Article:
The End of the Line

THIS is exactly what we pictured as the quintessential English countryside.  The last stop on our world trip was the Peak District of England, an area of wild beauty: rolling green hills, narrow canals through open moorland, hundreds-of-years old stone houses and buildings along narrow lanes.  Growing up on Cape Cod (where there are lots of old-for-the-US captain’s houses), I have always been interested in historic homes, and my cousin Gary and his wife just so happen to live in one in Buxworth (originally Bugsworth), in Derbyshire. Theirs is an old manor house dating back to the early 1600s, with exposed beams, some original door hardware and outbuildings including a former stable and piggery!  Area hikes are rewarded with gorgeous views of the surrounding countryside, and though we only had time for a short one, it left us wanting more.

A scenic drive took us to the nearby town of Buxton, on the edge of the Peak District National Park. People have inhabited this site since Roman times, probably drawn there by therapeutic hot springs. The famous Crescent (soon to reopen as a luxury hotel) has been a destination since the late 1700s.  At nearby St. Ann’s well, you can fill up a water bottle (or whatever you can carry away with you) with fresh, clean spring water for free.  This is the source of the popular Buxton Water brand. Other highlights of Buxton are the Opera House, Pavilion Gardens, and the Devonshire Dome, the largest unsupported dome in Britain.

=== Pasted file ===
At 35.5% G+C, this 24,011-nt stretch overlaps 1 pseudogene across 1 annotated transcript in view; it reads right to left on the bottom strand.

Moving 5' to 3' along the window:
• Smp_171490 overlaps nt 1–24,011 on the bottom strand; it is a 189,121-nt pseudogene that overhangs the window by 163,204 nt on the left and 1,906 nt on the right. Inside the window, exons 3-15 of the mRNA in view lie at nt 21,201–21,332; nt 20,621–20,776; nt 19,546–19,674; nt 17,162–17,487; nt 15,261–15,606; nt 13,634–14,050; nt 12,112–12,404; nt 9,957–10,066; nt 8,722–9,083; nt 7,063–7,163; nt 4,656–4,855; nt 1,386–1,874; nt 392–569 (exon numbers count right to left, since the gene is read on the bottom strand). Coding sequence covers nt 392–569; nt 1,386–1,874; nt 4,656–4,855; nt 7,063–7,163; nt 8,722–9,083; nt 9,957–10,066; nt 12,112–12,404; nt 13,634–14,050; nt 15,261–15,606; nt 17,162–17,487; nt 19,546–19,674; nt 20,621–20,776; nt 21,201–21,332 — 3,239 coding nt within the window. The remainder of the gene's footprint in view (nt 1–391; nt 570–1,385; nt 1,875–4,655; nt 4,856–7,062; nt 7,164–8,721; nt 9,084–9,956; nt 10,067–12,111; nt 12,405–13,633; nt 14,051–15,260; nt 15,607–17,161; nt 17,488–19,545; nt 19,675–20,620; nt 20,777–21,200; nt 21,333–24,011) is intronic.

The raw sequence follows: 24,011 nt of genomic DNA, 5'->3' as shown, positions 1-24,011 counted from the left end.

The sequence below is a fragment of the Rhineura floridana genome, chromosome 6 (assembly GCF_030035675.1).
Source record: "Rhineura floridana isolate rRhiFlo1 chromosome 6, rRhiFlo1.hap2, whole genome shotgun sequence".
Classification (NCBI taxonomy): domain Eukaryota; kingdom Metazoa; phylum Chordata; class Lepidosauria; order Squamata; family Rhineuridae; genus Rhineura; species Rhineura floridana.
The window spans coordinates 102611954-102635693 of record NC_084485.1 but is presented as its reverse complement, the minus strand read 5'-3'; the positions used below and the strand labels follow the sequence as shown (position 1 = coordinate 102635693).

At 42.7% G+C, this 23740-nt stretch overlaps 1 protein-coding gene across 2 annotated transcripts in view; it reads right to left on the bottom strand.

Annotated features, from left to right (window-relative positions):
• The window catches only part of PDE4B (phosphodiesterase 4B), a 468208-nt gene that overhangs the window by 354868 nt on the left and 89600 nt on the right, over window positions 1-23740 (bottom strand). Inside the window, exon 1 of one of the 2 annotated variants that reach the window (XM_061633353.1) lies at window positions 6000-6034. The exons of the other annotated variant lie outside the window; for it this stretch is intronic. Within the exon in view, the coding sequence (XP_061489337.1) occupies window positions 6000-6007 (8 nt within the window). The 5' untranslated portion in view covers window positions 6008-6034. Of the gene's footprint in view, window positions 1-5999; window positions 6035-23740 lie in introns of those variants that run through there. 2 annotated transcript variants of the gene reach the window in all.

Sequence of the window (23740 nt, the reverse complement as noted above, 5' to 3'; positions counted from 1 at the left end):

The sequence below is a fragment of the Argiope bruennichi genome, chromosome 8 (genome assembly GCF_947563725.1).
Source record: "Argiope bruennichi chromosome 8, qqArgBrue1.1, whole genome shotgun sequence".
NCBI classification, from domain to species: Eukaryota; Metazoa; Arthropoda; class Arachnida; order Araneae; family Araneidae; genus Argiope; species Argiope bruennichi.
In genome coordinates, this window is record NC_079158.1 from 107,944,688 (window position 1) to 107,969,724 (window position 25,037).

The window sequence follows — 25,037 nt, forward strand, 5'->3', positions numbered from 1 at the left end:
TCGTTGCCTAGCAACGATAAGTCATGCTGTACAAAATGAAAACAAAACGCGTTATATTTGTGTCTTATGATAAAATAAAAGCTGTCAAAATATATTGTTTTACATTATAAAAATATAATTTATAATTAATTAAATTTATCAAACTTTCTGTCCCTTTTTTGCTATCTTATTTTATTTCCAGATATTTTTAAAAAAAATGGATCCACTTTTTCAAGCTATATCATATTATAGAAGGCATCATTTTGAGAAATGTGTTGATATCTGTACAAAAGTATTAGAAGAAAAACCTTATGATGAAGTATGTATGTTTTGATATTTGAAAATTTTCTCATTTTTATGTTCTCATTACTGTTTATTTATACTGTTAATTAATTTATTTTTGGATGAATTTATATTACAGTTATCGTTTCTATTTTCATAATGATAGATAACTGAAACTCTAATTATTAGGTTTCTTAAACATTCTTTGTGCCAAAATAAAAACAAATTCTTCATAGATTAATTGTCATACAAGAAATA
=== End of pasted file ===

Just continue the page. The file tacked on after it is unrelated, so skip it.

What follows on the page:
On our walk through the Conservatory, among the colorful exotic flowers, we came upon a koi pond. There we saw what we believed was a small fish floating belly-up, dead on the waters surface. After further examination we noticed this fish’s gills and mouth slowly moving. “He must be on his was out,” we thought. Just then we noticed a sign posted with an explanation of this curious fish. Named Boris, he was abandoned and left in this pond. The sign requested to please not poke Boris if he is floating at the surface: he has buoyancy problems. It also explained that he’s got some form of fish scoliosis, poor guy. As if on cue, Boris dove. As soon as he stopped swimming, however,  he turned belly-up and began rising toward the surface. He repeated this a few times before we left his company. We have wondered several times since how ol’ Boris is doing, a truly unique fish.

Photos from this beautiful area can be viewed HERE.

About the author

Free-spirited traveler at peace on the slow road. Packs light and treads lightly. Tamara writes about the nomadic lifestyle and slow travel along with budget-friendly tips and destination guides.